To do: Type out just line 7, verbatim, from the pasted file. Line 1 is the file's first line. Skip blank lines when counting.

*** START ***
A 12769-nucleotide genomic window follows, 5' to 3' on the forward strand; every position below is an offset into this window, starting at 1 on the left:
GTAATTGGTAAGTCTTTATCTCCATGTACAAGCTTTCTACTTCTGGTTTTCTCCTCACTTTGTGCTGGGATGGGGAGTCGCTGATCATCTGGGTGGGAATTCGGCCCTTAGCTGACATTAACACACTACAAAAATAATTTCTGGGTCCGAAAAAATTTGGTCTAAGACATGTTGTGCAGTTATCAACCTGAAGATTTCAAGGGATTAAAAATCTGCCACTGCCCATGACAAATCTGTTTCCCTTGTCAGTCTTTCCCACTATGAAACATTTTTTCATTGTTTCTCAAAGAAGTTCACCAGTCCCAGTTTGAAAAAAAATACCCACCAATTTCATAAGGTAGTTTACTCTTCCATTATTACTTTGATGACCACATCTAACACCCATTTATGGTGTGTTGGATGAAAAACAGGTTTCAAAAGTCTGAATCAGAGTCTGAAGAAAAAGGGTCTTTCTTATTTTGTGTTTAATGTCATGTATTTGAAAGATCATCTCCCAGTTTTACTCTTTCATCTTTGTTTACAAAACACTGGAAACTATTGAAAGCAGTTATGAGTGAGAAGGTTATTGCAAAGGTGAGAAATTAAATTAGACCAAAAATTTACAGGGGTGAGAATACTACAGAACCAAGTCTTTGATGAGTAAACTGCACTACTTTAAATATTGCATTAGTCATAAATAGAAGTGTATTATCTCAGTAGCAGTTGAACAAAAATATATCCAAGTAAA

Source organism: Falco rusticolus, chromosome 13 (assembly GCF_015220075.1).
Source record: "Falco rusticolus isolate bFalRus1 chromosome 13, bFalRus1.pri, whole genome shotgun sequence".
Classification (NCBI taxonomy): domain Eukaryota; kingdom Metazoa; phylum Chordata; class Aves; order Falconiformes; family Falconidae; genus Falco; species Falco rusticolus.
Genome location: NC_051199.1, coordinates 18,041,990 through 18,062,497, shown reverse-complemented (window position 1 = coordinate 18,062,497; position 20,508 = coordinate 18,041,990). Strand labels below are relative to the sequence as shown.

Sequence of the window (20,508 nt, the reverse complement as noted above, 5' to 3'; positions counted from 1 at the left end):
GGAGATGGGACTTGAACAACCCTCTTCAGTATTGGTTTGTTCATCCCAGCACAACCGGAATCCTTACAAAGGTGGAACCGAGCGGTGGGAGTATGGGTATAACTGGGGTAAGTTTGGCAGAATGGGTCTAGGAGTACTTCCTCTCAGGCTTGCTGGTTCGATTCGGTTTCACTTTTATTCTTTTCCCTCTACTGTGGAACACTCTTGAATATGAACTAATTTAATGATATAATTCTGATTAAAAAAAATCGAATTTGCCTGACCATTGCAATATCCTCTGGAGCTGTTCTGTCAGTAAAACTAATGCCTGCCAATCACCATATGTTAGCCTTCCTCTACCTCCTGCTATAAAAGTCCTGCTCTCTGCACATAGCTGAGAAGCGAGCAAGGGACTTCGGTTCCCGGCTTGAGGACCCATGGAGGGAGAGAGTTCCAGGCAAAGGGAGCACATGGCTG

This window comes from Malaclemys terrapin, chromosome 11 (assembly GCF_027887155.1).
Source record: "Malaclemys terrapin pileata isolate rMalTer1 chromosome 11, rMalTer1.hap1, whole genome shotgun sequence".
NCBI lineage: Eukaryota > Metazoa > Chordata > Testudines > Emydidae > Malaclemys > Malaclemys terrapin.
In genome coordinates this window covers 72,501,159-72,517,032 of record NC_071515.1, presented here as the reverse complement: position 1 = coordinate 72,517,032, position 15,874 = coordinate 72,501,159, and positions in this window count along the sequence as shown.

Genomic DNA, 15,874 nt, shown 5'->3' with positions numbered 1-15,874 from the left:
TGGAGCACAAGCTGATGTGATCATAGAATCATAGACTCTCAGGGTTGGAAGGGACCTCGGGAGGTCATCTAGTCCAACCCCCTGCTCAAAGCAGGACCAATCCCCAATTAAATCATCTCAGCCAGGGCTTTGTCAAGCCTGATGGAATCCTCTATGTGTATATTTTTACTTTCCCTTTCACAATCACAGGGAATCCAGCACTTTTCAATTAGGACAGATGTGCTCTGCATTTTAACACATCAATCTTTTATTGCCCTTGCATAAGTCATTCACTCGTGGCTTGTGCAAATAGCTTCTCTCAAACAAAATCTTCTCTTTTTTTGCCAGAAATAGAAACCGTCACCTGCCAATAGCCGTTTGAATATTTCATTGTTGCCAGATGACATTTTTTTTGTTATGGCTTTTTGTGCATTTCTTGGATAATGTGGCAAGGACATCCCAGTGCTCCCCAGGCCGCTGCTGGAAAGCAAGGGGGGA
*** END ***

Sequence of the window (20,508 nt, the reverse complement as noted above, 5' to 3'; positions counted from 1 at the left end):